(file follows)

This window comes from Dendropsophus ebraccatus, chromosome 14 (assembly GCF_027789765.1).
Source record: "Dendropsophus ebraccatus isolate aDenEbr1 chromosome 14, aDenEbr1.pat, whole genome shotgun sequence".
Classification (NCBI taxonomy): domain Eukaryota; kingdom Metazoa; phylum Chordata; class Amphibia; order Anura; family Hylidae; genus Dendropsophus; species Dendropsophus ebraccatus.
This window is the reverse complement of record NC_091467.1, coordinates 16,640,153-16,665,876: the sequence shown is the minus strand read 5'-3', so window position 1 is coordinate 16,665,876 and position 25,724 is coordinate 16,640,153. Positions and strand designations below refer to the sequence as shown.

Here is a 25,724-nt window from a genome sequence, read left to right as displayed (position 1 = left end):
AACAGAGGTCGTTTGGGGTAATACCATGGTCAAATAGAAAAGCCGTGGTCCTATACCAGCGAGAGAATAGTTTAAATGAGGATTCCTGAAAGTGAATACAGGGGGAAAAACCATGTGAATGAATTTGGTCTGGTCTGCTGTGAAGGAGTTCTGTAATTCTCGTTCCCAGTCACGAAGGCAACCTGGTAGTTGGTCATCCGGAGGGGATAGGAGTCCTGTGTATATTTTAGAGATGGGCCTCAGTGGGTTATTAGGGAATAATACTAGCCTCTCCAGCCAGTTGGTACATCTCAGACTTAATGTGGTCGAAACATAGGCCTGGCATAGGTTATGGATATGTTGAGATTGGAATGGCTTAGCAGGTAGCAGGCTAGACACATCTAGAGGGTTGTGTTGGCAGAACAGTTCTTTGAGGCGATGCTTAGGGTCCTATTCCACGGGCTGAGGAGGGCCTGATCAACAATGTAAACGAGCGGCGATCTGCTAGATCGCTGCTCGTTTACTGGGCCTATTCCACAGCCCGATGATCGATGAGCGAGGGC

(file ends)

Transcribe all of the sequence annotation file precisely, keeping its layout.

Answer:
This window comes from Dendropsophus ebraccatus, chromosome 14 (assembly GCF_027789765.1).
Source record: "Dendropsophus ebraccatus isolate aDenEbr1 chromosome 14, aDenEbr1.pat, whole genome shotgun sequence".
Classification (NCBI taxonomy): domain Eukaryota; kingdom Metazoa; phylum Chordata; class Amphibia; order Anura; family Hylidae; genus Dendropsophus; species Dendropsophus ebraccatus.
This window is the reverse complement of record NC_091467.1, coordinates 16,640,153-16,665,876: the sequence shown is the minus strand read 5'-3', so window position 1 is coordinate 16,665,876 and position 25,724 is coordinate 16,640,153. Positions and strand designations below refer to the sequence as shown.

Here is a 25,724-nt window from a genome sequence, read left to right as displayed (position 1 = left end):
AACAGAGGTCGTTTGGGGTAATACCATGGTCAAATAGAAAAGCCGTGGTCCTATACCAGCGAGAGAATAGTTTAAATGAGGATTCCTGAAAGTGAATACAGGGGGAAAAACCATGTGAATGAATTTGGTCTGGTCTGCTGTGAAGGAGTTCTGTAATTCTCGTTCCCAGTCACGAAGGCAACCTGGTAGTTGGTCATCCGGAGGGGATAGGAGTCCTGTGTATATTTTAGAGATGGGCCTCAGTGGGTTATTAGGGAATAATACTAGCCTCTCCAGCCAGTTGGTACATCTCAGACTTAATGTGGTCGAAACATAGGCCTGGCATAGGTTATGGATATGTTGAGATTGGAATGGCTTAGCAGGTAGCAGGCTAGACACATCTAGAGGGTTGTGTTGGCAGAACAGTTCTTTGAGGCGATGCTTAGGGTCCTATTCCACGGGCTGAGGAGGGCCTGATCAACAATGTAAACGAGCGGCGATCTGCTAGATCGCTGCTCGTTTACTGGGCCTATTCCACAGCCCGATGATCGATGAGCGAGGGC